Wakerley ironstone quarries :: Shared Description

The ironstone workings at Wakerley were neither very extensive, nor long-lived, but the result of this is that there has been less perceived need to restore the site with the result that there is a more complete set of remains than at most of the regions quarry locations.

The remains include a prominent quarry gullet, the largely complete trackbed of the railway/tramway connecting the workings to the mainline railway and of course the prominent calcining kilns.

The site shows evidence of two tramways., leading to raised tipping docks. The western of the two is the earlier, operated by Bell & Co between 1913 and early 1914. In early 1915the lease was taken up by the Wakerley Ironstone Co. Ltd., and the easterly tramway probably dates from their commencement of operations in 1916, although this is unconfirmed. The company was taken over by the Partington Steel and Iron Co in 1918.

The most spectacular consequence of this take-over was the erection of four calcining kilns, evidence of an expectation of substantial workings. They were built partly on the site of the original tipping dock, the embankment to which has been cut back. The purpose of calcining the ore is to reduce bulk by driving off moisture and CO2 from the limestone element of the ore, thus reducing its bulk and as a result transport costs. This is a relatively labour intensive process however. In practice only two of the four kilns were built up from their bases, and even these were never put into operation. They are now all Listed Grade II.

The new tramway had its own tipping dock, the masonry face of which survives in quite good condition. It was clearly built in two stages, as the original portion is in stone and the later of brick. On top of the embankment to this dock are a set of stone foundations which almost certainly belonged to a weighbridge.

In the event, the geological conditions of the ore deposits, particularly those north of the road between Wakerley and Harringworth, were found unsuitable for mechanised quarrying and operations are thought to have ceased in 1921. Today the area is largely given over to sheep pasturing, with the result that the earthworks are largely undisturbed and not subject to significant erosion.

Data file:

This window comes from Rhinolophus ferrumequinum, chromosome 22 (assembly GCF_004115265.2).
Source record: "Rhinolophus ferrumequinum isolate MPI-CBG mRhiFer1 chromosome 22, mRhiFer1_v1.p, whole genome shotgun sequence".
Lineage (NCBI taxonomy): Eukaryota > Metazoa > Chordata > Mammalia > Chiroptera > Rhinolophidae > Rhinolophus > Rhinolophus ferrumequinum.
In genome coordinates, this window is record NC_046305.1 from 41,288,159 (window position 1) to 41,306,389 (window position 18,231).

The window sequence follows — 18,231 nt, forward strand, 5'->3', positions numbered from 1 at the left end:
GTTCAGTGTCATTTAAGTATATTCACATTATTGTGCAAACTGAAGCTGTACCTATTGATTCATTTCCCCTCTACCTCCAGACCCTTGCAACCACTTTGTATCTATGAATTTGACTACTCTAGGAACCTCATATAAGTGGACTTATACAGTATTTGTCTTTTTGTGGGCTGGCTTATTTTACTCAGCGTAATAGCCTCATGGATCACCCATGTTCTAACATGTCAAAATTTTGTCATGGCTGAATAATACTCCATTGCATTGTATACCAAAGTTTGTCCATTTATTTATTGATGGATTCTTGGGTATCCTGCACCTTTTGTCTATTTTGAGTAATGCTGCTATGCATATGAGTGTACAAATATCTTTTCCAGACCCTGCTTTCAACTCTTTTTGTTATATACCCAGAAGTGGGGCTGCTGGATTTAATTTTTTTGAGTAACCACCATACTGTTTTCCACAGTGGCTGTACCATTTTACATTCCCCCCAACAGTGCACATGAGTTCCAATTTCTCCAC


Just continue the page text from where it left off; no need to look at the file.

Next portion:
For full details of the quarries, see this publication: The Ironstone Quarries of the Midlands Part 6, E.Tonks, 2009 edition by Book Law Publications, pp.263-9. ISBN 978-1-907094-05-7
by Alan Murray-Rust
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11 images use this description:

SP9499 : Wakerley ironstone quarries by Alan Murray-Rust
SP9499 : Wakerley ironstone quarries by Alan Murray-Rust
SP9499 : Wakerley ironstone quarries by Alan Murray-Rust
SP9499 : Wakerley ironstone quarries by Alan Murray-Rust
SP9499 : Wakerley ironstone quarries by Alan Murray-Rust
SP9499 : Wakerley ironstone quarries by Alan Murray-Rust
SP9499 : Wakerley ironstone quarries by Alan Murray-Rust
SP9499 : Wakerley ironstone quarries by Alan Murray-Rust
SP9499 : Wakerley ironstone quarries by Alan Murray-Rust
SP9499 : Wakerley ironstone quarries by Alan Murray-Rust
SP9499 : Wakerley ironstone quarries by Alan Murray-Rust


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Created: Fri, 8 Apr 2016, Updated: Fri, 8 Apr 2016

The 'Shared Description' text on this page is Copyright 2016 Alan Murray-Rust, however it is specifically licensed so that contributors can reuse it on their own images without restriction.

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